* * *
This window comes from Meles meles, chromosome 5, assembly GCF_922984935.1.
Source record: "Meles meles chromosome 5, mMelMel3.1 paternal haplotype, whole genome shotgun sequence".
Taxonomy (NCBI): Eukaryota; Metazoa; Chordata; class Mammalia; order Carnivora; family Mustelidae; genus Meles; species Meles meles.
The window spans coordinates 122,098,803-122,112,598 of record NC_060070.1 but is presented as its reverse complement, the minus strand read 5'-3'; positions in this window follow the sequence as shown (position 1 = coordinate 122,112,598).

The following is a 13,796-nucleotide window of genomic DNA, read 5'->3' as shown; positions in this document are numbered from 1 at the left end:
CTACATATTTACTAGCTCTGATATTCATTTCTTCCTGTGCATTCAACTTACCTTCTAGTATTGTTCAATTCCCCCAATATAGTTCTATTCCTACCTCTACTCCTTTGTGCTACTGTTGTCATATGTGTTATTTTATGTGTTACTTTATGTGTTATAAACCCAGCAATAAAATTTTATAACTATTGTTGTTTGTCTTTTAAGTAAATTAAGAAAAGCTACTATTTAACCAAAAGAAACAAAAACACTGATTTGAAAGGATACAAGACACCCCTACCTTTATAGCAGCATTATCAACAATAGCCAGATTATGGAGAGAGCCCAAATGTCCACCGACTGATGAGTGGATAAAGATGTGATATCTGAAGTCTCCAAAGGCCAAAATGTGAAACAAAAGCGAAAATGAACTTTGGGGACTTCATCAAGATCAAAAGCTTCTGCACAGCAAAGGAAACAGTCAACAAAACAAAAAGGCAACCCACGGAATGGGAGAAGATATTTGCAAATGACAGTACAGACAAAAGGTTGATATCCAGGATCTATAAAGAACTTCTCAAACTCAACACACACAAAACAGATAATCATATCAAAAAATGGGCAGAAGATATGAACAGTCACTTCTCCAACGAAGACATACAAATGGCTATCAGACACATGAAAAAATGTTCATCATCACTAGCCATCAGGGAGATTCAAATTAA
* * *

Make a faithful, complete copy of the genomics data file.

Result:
This window comes from Meles meles, chromosome 5, assembly GCF_922984935.1.
Source record: "Meles meles chromosome 5, mMelMel3.1 paternal haplotype, whole genome shotgun sequence".
Taxonomy (NCBI): Eukaryota; Metazoa; Chordata; class Mammalia; order Carnivora; family Mustelidae; genus Meles; species Meles meles.
The window spans coordinates 122,098,803-122,112,598 of record NC_060070.1 but is presented as its reverse complement, the minus strand read 5'-3'; positions in this window follow the sequence as shown (position 1 = coordinate 122,112,598).

The following is a 13,796-nucleotide window of genomic DNA, read 5'->3' as shown; positions in this document are numbered from 1 at the left end:
CTACATATTTACTAGCTCTGATATTCATTTCTTCCTGTGCATTCAACTTACCTTCTAGTATTGTTCAATTCCCCCAATATAGTTCTATTCCTACCTCTACTCCTTTGTGCTACTGTTGTCATATGTGTTATTTTATGTGTTACTTTATGTGTTATAAACCCAGCAATAAAATTTTATAACTATTGTTGTTTGTCTTTTAAGTAAATTAAGAAAAGCTACTATTTAACCAAAAGAAACAAAAACACTGATTTGAAAGGATACAAGACACCCCTACCTTTATAGCAGCATTATCAACAATAGCCAGATTATGGAGAGAGCCCAAATGTCCACCGACTGATGAGTGGATAAAGATGTGATATCTGAAGTCTCCAAAGGCCAAAATGTGAAACAAAAGCGAAAATGAACTTTGGGGACTTCATCAAGATCAAAAGCTTCTGCACAGCAAAGGAAACAGTCAACAAAACAAAAAGGCAACCCACGGAATGGGAGAAGATATTTGCAAATGACAGTACAGACAAAAGGTTGATATCCAGGATCTATAAAGAACTTCTCAAACTCAACACACACAAAACAGATAATCATATCAAAAAATGGGCAGAAGATATGAACAGTCACTTCTCCAACGAAGACATACAAATGGCTATCAGACACATGAAAAAATGTTCATCATCACTAGCCATCAGGGAGATTCAAATTAA